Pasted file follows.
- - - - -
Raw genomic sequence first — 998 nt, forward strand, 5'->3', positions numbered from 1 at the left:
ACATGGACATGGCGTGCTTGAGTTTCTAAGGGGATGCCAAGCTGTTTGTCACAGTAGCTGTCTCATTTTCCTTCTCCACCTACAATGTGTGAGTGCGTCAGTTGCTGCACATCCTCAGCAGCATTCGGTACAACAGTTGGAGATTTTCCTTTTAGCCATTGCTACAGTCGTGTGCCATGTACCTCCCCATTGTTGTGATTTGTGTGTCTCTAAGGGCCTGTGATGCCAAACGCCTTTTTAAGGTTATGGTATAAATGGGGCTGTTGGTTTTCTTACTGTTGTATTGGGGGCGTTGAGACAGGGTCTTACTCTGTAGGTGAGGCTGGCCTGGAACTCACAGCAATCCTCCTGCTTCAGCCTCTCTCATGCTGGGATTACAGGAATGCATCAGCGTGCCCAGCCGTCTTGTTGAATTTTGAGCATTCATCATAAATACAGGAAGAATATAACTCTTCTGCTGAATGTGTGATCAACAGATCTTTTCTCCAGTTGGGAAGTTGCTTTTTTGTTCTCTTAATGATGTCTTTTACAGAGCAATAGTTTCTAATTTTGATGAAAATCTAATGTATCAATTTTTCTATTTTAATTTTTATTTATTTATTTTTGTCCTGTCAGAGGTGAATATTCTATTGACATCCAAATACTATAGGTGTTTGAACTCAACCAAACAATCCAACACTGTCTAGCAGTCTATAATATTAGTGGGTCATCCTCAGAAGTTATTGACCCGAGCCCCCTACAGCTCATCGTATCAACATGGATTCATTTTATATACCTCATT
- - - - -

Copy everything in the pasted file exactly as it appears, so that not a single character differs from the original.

Raw genomic sequence first — 998 nt, forward strand, 5'->3', positions numbered from 1 at the left:
ACATGGACATGGCGTGCTTGAGTTTCTAAGGGGATGCCAAGCTGTTTGTCACAGTAGCTGTCTCATTTTCCTTCTCCACCTACAATGTGTGAGTGCGTCAGTTGCTGCACATCCTCAGCAGCATTCGGTACAACAGTTGGAGATTTTCCTTTTAGCCATTGCTACAGTCGTGTGCCATGTACCTCCCCATTGTTGTGATTTGTGTGTCTCTAAGGGCCTGTGATGCCAAACGCCTTTTTAAGGTTATGGTATAAATGGGGCTGTTGGTTTTCTTACTGTTGTATTGGGGGCGTTGAGACAGGGTCTTACTCTGTAGGTGAGGCTGGCCTGGAACTCACAGCAATCCTCCTGCTTCAGCCTCTCTCATGCTGGGATTACAGGAATGCATCAGCGTGCCCAGCCGTCTTGTTGAATTTTGAGCATTCATCATAAATACAGGAAGAATATAACTCTTCTGCTGAATGTGTGATCAACAGATCTTTTCTCCAGTTGGGAAGTTGCTTTTTTGTTCTCTTAATGATGTCTTTTACAGAGCAATAGTTTCTAATTTTGATGAAAATCTAATGTATCAATTTTTCTATTTTAATTTTTATTTATTTATTTTTGTCCTGTCAGAGGTGAATATTCTATTGACATCCAAATACTATAGGTGTTTGAACTCAACCAAACAATCCAACACTGTCTAGCAGTCTATAATATTAGTGGGTCATCCTCAGAAGTTATTGACCCGAGCCCCCTACAGCTCATCGTATCAACATGGATTCATTTTATATACCTCATT